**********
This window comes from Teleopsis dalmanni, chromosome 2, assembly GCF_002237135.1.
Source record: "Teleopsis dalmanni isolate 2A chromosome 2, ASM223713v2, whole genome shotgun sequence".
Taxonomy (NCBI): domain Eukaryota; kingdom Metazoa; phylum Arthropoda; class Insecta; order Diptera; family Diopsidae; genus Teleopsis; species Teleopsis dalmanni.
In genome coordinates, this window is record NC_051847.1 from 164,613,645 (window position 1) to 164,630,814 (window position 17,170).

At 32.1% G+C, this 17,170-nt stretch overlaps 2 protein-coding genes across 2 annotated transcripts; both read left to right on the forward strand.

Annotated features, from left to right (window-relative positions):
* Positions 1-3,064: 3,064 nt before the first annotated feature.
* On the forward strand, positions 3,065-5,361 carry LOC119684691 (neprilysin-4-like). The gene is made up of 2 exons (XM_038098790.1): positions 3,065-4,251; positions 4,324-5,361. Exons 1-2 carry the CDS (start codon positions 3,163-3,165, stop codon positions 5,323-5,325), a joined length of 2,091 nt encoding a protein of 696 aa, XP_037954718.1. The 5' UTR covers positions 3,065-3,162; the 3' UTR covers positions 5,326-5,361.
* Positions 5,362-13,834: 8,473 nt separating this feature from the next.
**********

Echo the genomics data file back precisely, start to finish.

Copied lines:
This window comes from Teleopsis dalmanni, chromosome 2, assembly GCF_002237135.1.
Source record: "Teleopsis dalmanni isolate 2A chromosome 2, ASM223713v2, whole genome shotgun sequence".
Taxonomy (NCBI): domain Eukaryota; kingdom Metazoa; phylum Arthropoda; class Insecta; order Diptera; family Diopsidae; genus Teleopsis; species Teleopsis dalmanni.
In genome coordinates, this window is record NC_051847.1 from 164,613,645 (window position 1) to 164,630,814 (window position 17,170).

At 32.1% G+C, this 17,170-nt stretch overlaps 2 protein-coding genes across 2 annotated transcripts; both read left to right on the forward strand.

Annotated features, from left to right (window-relative positions):
* Positions 1-3,064: 3,064 nt before the first annotated feature.
* On the forward strand, positions 3,065-5,361 carry LOC119684691 (neprilysin-4-like). The gene is made up of 2 exons (XM_038098790.1): positions 3,065-4,251; positions 4,324-5,361. Exons 1-2 carry the CDS (start codon positions 3,163-3,165, stop codon positions 5,323-5,325), a joined length of 2,091 nt encoding a protein of 696 aa, XP_037954718.1. The 5' UTR covers positions 3,065-3,162; the 3' UTR covers positions 5,326-5,361.
* Positions 5,362-13,834: 8,473 nt separating this feature from the next.